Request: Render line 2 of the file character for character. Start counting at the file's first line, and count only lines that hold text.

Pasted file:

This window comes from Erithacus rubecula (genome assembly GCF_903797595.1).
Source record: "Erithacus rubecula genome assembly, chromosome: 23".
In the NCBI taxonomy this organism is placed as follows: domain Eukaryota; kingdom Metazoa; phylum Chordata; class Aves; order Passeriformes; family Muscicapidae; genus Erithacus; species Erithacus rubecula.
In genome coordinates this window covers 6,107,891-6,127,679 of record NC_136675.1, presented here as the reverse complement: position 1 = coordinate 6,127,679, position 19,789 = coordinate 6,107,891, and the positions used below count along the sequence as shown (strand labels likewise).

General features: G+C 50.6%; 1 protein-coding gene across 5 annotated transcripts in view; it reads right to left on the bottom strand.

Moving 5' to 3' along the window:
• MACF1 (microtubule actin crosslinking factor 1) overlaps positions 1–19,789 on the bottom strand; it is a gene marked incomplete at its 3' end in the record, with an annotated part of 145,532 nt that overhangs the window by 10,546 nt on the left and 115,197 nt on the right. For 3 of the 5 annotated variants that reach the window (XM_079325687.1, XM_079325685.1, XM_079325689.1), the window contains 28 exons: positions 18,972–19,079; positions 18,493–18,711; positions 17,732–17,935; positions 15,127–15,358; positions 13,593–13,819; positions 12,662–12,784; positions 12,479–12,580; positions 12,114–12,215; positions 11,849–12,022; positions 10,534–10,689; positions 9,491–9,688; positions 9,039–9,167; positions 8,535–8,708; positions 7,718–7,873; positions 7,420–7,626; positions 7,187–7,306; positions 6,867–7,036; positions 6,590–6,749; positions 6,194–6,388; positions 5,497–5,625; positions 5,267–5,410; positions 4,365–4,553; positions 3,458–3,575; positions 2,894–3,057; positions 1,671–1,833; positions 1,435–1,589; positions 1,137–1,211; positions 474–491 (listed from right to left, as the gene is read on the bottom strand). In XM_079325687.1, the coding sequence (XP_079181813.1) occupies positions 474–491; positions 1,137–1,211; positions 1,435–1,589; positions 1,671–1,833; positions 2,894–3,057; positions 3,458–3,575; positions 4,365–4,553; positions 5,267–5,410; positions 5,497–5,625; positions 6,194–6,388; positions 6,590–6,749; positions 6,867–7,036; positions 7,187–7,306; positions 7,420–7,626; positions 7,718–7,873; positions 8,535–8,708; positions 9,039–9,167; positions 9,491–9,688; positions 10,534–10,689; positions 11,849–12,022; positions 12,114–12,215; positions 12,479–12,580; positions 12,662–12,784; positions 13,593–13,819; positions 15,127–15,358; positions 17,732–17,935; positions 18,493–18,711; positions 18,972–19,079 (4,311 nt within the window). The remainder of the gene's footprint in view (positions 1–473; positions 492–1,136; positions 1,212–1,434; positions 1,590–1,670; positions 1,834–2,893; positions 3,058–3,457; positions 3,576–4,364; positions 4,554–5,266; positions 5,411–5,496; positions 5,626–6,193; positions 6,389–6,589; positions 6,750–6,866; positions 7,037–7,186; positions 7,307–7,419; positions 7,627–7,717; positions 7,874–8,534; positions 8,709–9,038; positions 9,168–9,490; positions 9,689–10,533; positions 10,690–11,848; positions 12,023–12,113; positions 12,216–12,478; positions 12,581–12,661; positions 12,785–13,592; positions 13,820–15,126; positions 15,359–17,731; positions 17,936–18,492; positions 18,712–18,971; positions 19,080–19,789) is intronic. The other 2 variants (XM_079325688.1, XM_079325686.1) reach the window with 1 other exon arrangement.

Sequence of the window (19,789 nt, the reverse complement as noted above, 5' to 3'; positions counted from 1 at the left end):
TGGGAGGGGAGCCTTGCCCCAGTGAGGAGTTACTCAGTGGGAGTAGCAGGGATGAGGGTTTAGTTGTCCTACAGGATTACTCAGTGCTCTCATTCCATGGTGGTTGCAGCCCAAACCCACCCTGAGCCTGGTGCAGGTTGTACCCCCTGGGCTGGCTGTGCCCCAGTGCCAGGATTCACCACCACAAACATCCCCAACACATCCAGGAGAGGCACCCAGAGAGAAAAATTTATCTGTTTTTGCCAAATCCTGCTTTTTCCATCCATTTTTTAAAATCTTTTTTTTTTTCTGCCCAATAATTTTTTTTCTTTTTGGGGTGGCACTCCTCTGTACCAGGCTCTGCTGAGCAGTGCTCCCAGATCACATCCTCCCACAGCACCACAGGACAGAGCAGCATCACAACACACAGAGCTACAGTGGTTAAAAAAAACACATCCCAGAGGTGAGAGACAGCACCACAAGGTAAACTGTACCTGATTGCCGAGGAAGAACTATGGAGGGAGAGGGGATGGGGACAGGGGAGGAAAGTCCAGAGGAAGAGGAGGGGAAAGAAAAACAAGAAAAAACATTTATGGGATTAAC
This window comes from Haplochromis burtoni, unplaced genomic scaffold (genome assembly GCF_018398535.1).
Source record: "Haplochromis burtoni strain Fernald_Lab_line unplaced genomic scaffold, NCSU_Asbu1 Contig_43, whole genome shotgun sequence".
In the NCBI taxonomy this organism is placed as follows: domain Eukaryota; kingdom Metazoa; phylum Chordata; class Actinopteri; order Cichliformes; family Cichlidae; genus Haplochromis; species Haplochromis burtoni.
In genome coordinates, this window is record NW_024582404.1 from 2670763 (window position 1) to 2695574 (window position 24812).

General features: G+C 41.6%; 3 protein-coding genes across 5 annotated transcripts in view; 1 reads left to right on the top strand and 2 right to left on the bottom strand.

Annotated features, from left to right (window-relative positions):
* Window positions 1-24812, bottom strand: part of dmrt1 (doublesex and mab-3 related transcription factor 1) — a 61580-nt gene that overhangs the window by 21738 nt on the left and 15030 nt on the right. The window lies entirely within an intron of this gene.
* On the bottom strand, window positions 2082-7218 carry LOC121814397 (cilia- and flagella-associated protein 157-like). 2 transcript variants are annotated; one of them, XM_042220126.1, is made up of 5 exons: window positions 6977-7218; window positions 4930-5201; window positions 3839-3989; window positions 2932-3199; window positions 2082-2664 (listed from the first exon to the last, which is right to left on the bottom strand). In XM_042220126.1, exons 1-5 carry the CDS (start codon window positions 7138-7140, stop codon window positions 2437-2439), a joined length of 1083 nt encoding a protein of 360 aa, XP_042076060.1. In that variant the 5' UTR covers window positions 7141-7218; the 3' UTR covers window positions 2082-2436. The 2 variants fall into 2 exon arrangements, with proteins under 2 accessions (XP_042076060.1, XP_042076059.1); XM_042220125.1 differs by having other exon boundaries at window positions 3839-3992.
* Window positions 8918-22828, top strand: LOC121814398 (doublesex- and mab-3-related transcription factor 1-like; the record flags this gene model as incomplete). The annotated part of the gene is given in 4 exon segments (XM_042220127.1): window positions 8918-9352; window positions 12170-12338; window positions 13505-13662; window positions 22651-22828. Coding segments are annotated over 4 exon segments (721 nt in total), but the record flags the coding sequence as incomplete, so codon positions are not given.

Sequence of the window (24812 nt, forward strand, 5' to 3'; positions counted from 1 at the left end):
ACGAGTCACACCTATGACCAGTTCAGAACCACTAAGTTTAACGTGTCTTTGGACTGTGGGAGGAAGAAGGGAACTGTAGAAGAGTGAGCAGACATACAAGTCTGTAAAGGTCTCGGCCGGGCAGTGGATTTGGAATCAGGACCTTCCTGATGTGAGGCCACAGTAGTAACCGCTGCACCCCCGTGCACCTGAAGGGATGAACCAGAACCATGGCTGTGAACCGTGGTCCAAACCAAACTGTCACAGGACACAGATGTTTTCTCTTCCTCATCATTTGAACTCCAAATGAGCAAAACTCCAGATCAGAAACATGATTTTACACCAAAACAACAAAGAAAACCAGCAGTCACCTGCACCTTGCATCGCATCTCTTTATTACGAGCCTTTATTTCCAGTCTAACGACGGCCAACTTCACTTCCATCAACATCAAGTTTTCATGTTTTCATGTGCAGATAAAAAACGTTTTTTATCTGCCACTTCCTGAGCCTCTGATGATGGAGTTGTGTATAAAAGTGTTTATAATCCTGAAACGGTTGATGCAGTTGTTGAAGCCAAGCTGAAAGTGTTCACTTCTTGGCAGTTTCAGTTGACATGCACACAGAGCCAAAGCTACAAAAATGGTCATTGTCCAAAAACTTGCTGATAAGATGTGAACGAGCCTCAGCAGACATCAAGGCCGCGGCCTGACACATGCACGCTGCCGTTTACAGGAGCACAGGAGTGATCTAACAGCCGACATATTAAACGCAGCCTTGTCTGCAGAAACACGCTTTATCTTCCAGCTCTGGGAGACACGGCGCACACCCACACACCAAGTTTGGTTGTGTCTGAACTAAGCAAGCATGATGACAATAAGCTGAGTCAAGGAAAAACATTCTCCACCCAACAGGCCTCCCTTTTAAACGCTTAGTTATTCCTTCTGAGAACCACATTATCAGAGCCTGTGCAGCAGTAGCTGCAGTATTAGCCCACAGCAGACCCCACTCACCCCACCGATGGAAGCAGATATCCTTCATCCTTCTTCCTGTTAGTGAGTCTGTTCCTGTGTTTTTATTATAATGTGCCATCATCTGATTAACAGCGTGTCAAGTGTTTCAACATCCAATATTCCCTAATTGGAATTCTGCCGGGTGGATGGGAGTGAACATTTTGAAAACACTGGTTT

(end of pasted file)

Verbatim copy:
Source record: "Erithacus rubecula genome assembly, chromosome: 23".